Valerie, Jane, Wendie and Betty are fortunate to film Hot in Cleveland before a "live, studio audience!"
If you watch TV - especially sitcoms on TV Land - you've probably heard that phrase hundreds of times. Being in a live, studio audience means you are actually part of the program. Your laughter and applause helps the actors, writers and directors. You let them know what jokes worked ... and maybe what didn't.
"We feed off the energy of the audience," Valerie explained. "When everyone is laughing and having a good time, it helps us with our timing and delivery. We get excited about the scene, knowing that the audience is excited about it."
The best part of being in a live, studio audience is that it's free! You can see your favorite stars hard at work and it doesn't cost you a dime. In fact, the nice folks at the CBS Studio Center will even feed you a snack for your troubles. Here's how it works:
Tickets: Hot in Cleveland distributes its tickets through Audiences Unlimited. Click on this link for details and reservations. As of June 1, tickets for the next 30 days have been claimed. However, when HiC debuts on June 16 (and is a HUGE hit), more taping dates will be scheduled, and more tickets will be released. So keep checking that link!
Timing: Arrive at the CBS Studio Center - 4024 Radford Street, Studio City - by 5 PM. Park in the complimentary parking garage (floors 4 and above), take the elevators down and queue up for the shuttle bus to the soundstage. Arrive early! Bring a book to pass the time, if needed. Demand for this show has been so high that they have turned away as many as 75 to 100 fans per taping. Plan to be at the studios until around 10 or 10:30 PM. It's a long night, but worth every second! The studio typically provides bottled water, light sandwiches and a cookie to tide you over, but it's helpful to keep a small snack on-hand, just in case.
Security: Leave your camera (and your weapons) in your car. Photography (still and video) is prohibited on set. And don't think you're clever taking photos with your cell phone. They will confiscate it. Remember to silence your phone as well - no one wants to hear your "Ode to Joy" ring tone in the middle of Betty and Jane's banter.
Show Time: You will be escorted into a seating area, overlooking the sets. For Hot in Cleveland, the girls have a rambling home - with living room, kitchen and front porch scenes. There may be a bar or restaurant area as well. Unfortunately, you may not be able to see all the scenes from your seats - but the studio broadcasts all camera shots onto screens in the audience area so you can see what the director sees.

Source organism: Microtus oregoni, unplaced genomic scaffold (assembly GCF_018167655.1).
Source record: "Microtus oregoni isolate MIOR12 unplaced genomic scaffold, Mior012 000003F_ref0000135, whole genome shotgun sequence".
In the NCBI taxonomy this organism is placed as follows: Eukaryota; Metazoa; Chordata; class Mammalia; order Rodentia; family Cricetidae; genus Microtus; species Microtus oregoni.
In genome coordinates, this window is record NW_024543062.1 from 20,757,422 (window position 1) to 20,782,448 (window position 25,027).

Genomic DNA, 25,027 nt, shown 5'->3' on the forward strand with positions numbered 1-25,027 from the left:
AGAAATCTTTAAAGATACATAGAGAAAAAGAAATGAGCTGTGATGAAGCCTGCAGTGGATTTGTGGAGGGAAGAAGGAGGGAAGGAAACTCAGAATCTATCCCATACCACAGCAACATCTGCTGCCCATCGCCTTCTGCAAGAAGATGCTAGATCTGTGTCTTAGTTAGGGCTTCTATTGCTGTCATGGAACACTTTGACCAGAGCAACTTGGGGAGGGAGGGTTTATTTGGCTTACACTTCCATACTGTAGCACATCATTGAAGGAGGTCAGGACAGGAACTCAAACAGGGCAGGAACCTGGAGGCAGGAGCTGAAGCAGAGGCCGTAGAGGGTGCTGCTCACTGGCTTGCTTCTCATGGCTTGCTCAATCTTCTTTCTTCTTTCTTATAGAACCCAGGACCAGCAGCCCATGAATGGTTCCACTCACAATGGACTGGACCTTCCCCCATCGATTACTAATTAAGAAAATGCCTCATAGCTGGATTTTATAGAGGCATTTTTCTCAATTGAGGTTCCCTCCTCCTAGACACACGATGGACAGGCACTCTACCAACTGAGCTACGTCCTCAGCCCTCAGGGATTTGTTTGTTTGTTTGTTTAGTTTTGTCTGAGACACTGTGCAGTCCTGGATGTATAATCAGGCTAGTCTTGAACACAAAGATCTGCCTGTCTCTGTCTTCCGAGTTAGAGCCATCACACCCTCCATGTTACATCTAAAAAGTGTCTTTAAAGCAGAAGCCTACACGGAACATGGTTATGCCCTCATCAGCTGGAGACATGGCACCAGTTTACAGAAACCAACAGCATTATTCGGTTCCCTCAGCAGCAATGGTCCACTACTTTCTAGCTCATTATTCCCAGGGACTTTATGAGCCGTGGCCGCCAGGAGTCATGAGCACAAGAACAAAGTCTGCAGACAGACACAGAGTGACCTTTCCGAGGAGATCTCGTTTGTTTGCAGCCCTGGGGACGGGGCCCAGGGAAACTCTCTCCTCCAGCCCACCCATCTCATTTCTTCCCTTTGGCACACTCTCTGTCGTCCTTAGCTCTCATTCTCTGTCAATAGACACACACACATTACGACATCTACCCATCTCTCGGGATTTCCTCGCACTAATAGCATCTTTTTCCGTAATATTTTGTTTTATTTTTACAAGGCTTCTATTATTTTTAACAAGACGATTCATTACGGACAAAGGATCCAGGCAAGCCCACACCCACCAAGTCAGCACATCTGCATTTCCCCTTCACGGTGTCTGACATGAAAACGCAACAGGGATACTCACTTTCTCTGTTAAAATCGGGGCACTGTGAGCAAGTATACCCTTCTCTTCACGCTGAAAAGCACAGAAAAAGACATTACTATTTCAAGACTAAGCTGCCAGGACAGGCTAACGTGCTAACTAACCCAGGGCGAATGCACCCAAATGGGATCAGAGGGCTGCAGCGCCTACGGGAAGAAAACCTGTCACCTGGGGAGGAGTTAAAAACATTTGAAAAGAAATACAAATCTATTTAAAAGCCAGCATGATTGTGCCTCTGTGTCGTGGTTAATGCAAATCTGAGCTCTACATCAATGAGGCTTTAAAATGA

Fun-and-Games: Comedian Michael Burger usually will serve as your host for the evening - playing games, telling jokes, explaining behind-the-scenes action, and conducting the most awesome TV trivia game EVER. His job is to keep everyone happy and laughing during breaks in the filming. Michael, who has been in several different TV shows, can answer questions about the roles of the crew and cast, and why different things are happening on stage.
Your Mission, Should You Choose to Accept It: Have a good time. Enjoy yourself. Laugh out loud. Show your appreciation. The writers, directors and actors depend on your feedback to make sure the script is working... but sometimes you can go overboard: During the taping of the pilot, when Betty White walked through the front door for her debut, the audience went nuts, giving her a four-minute ovation! Unfortunately, Hot in Cleveland is only 30 minutes long - not 34 - so Director Michael Lembeck had to re-shoot the scene, after graciously asking the audience to cut short their applause. Watching a taping gives you insight into how your favorite shows go from soundstage to screen. Valerie, Wendie, Jane and Betty are all consummate professionals, and in a taping, you can watch how they help one another - or maybe even dissolve into a giggle fit. If a shot doesn't work, the director will re-do it, changing dialog or positioning - and this is where you come in.
"We don't like to do a scene more than once - just because it takes some of the freshness out," Valerie explained. "It's so important to hear that feedback from the audience and know they liked a scene."
Fortunately, Hot in Cleveland is so well-acted and well-written, it's not hard to generate laughs over and over.
"During the pilot, I was laughing so hard, my face hurt," recalled Valerie's fiance Tom. "Even on the third and fourth take, we were still belly-laughing."
For other fun things to do in Los Angeles, check out Valerie's recommendations for a jaunt down Hollywood Boulevard.